At the front, Marciello and Auer continued to power away from Derani, the Brazilian finally managing to open up a bit of a gap to the pursuing pack, which must have been a relief. 4th was no under dispute, with Rosenqvist piling the pressure on Tincknell, while having to keep a close eye on Lynn back in 6th. It was getting a bit fraught in there. With a handful of laps left, Rosenqvist came very close to losing out and ending up behind Lynn, but was able to hold it together for 5th. Certainly “Tinks” wasn’t about to give way and left him move up a place.
When the flag finally fell, it was a clean sweep for Marciello, with all three pole positions, two fastest laps and three victories going the way of the Italian. He’s now 72.5 points ahead of Rosenqvist, who did not have the weekend he would have hoped for. 2nd place went to Auer, with Derani a delighted 3rd. 4th was Tincknell, from Rosenqvist, Lynn, Lewis, Gilbert, Cheever and Giovinazzi. Mardenborough was 11th, from Serralles, Gelael, Wolf, van de Laar, Kvyat, Rudersdorf, Nissany, Calderon and Zeller. Latifi and Blomqvist were the last two men home.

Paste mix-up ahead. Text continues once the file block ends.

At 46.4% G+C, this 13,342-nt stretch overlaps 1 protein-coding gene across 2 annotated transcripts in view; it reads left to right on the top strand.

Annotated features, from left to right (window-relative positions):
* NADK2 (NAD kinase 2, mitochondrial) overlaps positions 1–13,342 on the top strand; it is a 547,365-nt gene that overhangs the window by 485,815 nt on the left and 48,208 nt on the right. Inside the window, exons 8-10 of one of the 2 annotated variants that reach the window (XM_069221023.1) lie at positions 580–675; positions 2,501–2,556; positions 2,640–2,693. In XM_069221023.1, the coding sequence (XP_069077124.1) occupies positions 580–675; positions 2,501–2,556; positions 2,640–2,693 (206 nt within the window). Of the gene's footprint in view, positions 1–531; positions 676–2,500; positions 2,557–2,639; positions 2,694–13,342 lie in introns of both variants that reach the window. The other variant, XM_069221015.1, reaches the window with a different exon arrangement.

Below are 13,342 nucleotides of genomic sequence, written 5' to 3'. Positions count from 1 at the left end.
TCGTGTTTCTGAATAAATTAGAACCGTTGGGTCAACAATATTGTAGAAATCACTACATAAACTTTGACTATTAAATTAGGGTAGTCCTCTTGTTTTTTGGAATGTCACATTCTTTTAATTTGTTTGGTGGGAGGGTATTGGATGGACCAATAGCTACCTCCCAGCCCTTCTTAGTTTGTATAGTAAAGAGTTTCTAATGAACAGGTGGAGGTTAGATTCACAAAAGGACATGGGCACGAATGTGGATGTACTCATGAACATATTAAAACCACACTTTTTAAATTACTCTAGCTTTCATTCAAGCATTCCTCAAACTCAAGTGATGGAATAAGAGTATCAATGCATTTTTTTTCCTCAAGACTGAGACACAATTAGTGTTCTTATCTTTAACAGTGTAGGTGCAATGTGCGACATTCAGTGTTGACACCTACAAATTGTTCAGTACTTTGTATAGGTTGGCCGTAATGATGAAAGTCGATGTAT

Fastest lap – for the third time – went to Marciello.
Next Rounds: Rounds 22, 23 & 24, Zandvoort, September 27h/29th